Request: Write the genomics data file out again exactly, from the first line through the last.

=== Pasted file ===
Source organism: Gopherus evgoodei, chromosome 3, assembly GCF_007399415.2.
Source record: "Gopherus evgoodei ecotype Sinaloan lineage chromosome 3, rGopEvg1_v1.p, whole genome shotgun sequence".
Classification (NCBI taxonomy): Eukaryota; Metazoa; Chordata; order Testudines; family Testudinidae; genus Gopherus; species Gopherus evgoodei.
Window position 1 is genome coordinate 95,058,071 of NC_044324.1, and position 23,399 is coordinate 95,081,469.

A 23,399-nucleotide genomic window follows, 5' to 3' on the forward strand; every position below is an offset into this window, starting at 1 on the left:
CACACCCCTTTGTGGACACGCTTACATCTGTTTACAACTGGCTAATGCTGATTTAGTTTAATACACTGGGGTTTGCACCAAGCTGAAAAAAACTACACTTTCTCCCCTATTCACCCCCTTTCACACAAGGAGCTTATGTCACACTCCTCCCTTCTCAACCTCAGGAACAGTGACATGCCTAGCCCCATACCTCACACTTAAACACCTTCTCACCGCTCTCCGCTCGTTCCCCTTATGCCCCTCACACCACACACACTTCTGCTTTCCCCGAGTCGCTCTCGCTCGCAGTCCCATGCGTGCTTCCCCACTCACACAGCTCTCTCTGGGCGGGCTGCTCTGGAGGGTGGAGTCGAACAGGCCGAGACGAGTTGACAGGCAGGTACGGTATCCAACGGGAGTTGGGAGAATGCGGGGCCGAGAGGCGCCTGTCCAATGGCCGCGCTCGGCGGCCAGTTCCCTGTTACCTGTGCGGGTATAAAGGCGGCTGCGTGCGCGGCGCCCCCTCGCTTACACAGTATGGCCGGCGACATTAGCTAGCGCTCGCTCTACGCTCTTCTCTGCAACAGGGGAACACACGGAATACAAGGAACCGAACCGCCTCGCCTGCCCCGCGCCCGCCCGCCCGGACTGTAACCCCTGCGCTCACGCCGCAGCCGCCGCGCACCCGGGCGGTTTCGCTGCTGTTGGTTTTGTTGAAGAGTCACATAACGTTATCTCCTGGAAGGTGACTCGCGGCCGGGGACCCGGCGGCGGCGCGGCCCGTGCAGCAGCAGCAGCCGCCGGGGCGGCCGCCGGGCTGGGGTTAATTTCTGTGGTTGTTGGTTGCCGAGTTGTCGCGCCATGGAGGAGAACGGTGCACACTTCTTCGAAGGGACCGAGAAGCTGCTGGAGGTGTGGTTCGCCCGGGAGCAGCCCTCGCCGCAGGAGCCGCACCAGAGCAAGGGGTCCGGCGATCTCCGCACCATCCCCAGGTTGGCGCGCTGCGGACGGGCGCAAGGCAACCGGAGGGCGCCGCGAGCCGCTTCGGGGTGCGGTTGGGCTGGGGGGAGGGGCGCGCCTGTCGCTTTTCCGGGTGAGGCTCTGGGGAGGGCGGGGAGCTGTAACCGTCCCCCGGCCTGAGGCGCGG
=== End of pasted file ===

Source organism: Gopherus evgoodei, chromosome 3, assembly GCF_007399415.2.
Source record: "Gopherus evgoodei ecotype Sinaloan lineage chromosome 3, rGopEvg1_v1.p, whole genome shotgun sequence".
Classification (NCBI taxonomy): Eukaryota; Metazoa; Chordata; order Testudines; family Testudinidae; genus Gopherus; species Gopherus evgoodei.
Window position 1 is genome coordinate 95,058,071 of NC_044324.1, and position 23,399 is coordinate 95,081,469.

A 23,399-nucleotide genomic window follows, 5' to 3' on the forward strand; every position below is an offset into this window, starting at 1 on the left:
CACACCCCTTTGTGGACACGCTTACATCTGTTTACAACTGGCTAATGCTGATTTAGTTTAATACACTGGGGTTTGCACCAAGCTGAAAAAAACTACACTTTCTCCCCTATTCACCCCCTTTCACACAAGGAGCTTATGTCACACTCCTCCCTTCTCAACCTCAGGAACAGTGACATGCCTAGCCCCATACCTCACACTTAAACACCTTCTCACCGCTCTCCGCTCGTTCCCCTTATGCCCCTCACACCACACACACTTCTGCTTTCCCCGAGTCGCTCTCGCTCGCAGTCCCATGCGTGCTTCCCCACTCACACAGCTCTCTCTGGGCGGGCTGCTCTGGAGGGTGGAGTCGAACAGGCCGAGACGAGTTGACAGGCAGGTACGGTATCCAACGGGAGTTGGGAGAATGCGGGGCCGAGAGGCGCCTGTCCAATGGCCGCGCTCGGCGGCCAGTTCCCTGTTACCTGTGCGGGTATAAAGGCGGCTGCGTGCGCGGCGCCCCCTCGCTTACACAGTATGGCCGGCGACATTAGCTAGCGCTCGCTCTACGCTCTTCTCTGCAACAGGGGAACACACGGAATACAAGGAACCGAACCGCCTCGCCTGCCCCGCGCCCGCCCGCCCGGACTGTAACCCCTGCGCTCACGCCGCAGCCGCCGCGCACCCGGGCGGTTTCGCTGCTGTTGGTTTTGTTGAAGAGTCACATAACGTTATCTCCTGGAAGGTGACTCGCGGCCGGGGACCCGGCGGCGGCGCGGCCCGTGCAGCAGCAGCAGCCGCCGGGGCGGCCGCCGGGCTGGGGTTAATTTCTGTGGTTGTTGGTTGCCGAGTTGTCGCGCCATGGAGGAGAACGGTGCACACTTCTTCGAAGGGACCGAGAAGCTGCTGGAGGTGTGGTTCGCCCGGGAGCAGCCCTCGCCGCAGGAGCCGCACCAGAGCAAGGGGTCCGGCGATCTCCGCACCATCCCCAGGTTGGCGCGCTGCGGACGGGCGCAAGGCAACCGGAGGGCGCCGCGAGCCGCTTCGGGGTGCGGTTGGGCTGGGGGGAGGGGCGCGCCTGTCGCTTTTCCGGGTGAGGCTCTGGGGAGGGCGGGGAGCTGTAACCGTCCCCCGGCCTGAGGCGCGG